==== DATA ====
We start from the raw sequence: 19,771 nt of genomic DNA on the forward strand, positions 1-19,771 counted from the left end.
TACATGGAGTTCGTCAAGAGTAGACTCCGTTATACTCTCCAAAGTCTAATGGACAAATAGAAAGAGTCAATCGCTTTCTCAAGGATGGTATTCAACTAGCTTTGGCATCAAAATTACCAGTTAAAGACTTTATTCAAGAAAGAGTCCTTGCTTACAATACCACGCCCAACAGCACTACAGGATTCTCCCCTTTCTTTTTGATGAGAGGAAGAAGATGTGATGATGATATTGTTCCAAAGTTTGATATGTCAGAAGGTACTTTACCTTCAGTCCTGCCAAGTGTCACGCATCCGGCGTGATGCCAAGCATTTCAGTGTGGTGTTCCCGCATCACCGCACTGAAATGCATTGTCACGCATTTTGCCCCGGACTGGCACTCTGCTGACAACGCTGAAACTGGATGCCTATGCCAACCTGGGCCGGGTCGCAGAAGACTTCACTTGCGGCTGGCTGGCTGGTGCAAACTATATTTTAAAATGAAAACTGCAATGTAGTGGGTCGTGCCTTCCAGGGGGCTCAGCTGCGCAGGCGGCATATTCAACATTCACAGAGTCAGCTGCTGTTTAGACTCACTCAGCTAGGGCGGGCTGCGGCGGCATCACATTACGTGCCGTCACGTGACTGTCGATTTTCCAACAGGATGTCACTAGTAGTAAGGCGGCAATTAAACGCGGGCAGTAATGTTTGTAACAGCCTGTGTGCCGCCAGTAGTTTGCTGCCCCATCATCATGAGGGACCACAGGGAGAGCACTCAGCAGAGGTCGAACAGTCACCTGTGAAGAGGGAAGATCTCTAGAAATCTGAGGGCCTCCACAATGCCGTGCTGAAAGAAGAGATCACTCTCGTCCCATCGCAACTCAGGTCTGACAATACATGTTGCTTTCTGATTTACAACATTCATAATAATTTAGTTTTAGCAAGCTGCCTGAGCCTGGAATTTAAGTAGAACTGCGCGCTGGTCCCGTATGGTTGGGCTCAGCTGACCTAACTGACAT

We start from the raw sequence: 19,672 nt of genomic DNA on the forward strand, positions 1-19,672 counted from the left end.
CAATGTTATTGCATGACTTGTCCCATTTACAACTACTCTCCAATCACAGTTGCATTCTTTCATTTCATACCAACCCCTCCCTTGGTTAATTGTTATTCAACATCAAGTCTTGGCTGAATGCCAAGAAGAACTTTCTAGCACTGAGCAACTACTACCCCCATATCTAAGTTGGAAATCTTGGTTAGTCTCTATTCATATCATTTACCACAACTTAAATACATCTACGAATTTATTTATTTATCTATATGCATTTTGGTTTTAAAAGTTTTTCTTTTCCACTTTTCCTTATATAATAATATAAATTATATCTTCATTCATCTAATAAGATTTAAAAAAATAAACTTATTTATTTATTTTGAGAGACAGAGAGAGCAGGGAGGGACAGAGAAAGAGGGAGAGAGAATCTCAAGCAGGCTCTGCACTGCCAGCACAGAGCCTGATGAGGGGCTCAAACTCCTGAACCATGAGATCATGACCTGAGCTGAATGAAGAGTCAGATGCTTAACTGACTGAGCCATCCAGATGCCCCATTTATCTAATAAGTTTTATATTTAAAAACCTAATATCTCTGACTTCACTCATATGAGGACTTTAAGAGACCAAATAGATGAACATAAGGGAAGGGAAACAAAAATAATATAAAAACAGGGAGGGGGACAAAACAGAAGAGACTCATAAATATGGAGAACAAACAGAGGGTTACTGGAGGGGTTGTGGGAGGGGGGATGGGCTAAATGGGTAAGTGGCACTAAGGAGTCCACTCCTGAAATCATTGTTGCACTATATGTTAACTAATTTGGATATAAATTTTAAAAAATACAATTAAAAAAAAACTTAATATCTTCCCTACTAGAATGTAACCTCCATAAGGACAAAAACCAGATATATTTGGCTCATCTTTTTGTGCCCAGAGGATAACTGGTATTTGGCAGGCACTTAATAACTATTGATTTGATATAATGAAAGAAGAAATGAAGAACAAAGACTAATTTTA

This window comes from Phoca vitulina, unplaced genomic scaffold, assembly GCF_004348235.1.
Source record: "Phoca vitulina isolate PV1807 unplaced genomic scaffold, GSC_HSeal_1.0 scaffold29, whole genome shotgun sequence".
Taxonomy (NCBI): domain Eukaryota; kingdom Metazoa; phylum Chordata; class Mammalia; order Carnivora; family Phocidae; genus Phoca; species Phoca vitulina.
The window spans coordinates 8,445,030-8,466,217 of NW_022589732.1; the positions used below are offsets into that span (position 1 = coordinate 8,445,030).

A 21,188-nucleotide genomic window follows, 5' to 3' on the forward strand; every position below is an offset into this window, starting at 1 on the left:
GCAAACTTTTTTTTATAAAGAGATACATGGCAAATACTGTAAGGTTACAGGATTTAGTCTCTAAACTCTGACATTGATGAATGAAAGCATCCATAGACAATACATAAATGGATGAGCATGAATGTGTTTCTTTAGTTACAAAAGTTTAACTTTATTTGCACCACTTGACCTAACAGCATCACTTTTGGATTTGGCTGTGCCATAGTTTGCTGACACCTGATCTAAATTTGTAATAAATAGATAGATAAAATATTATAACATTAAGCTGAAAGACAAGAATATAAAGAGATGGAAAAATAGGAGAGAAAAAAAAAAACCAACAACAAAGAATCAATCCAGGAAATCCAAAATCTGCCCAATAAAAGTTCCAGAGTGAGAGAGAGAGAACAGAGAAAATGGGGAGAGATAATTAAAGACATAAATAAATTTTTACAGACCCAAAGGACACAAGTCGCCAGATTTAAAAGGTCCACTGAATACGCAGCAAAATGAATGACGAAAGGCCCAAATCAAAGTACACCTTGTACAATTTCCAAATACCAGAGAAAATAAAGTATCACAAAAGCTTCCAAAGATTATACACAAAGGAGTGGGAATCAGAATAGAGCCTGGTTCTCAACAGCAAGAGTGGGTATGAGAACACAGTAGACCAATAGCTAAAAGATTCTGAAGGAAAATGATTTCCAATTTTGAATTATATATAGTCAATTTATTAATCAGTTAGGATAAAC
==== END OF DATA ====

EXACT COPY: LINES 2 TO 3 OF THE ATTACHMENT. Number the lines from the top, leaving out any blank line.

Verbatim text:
TACATGGAGTTCGTCAAGAGTAGACTCCGTTATACTCTCCAAAGTCTAATGGACAAATAGAAAGAGTCAATCGCTTTCTCAAGGATGGTATTCAACTAGCTTTGGCATCAAAATTACCAGTTAAAGACTTTATTCAAGAAAGAGTCCTTGCTTACAATACCACGCCCAACAGCACTACAGGATTCTCCCCTTTCTTTTTGATGAGAGGAAGAAGATGTGATGATGATATTGTTCCAAAGTTTGATATGTCAGAAGGTACTTTACCTTCAGTCCTGCCAAGTGTCACGCATCCGGCGTGATGCCAAGCATTTCAGTGTGGTGTTCCCGCATCACCGCACTGAAATGCATTGTCACGCATTTTGCCCCGGACTGGCACTCTGCTGACAACGCTGAAACTGGATGCCTATGCCAACCTGGGCCGGGTCGCAGAAGACTTCACTTGCGGCTGGCTGGCTGGTGCAAACTATATTTTAAAATGAAAACTGCAATGTAGTGGGTCGTGCCTTCCAGGGGGCTCAGCTGCGCAGGCGGCATATTCAACATTCACAGAGTCAGCTGCTGTTTAGACTCACTCAGCTAGGGCGGGCTGCGGCGGCATCACATTACGTGCCGTCACGTGACTGTCGATTTTCCAACAGGATGTCACTAGTAGTAAGGCGGCAATTAAACGCGGGCAGTAATGTTTGTAACAGCCTGTGTGCCGCCAGTAGTTTGCTGCCCCATCATCATGAGGGACCACAGGGAGAGCACTCAGCAGAGGTCGAACAGTCACCTGTGAAGAGGGAAGATCTCTAGAAATCTGAGGGCCTCCACAATGCCGTGCTGAAAGAAGAGATCACTCTCGTCCCATCGCAACTCAGGTCTGACAATACATGTTGCTTTCTGATTTACAACATTCATAATAATTTAGTTTTAGCAAGCTGCCTGAGCCTGGAATTTAAGTAGAACTGCGCGCTGGTCCCGTATGGTTGGGCTCAGCTGACCTAACTGACAT

We start from the raw sequence: 19,672 nt of genomic DNA on the forward strand, positions 1-19,672 counted from the left end.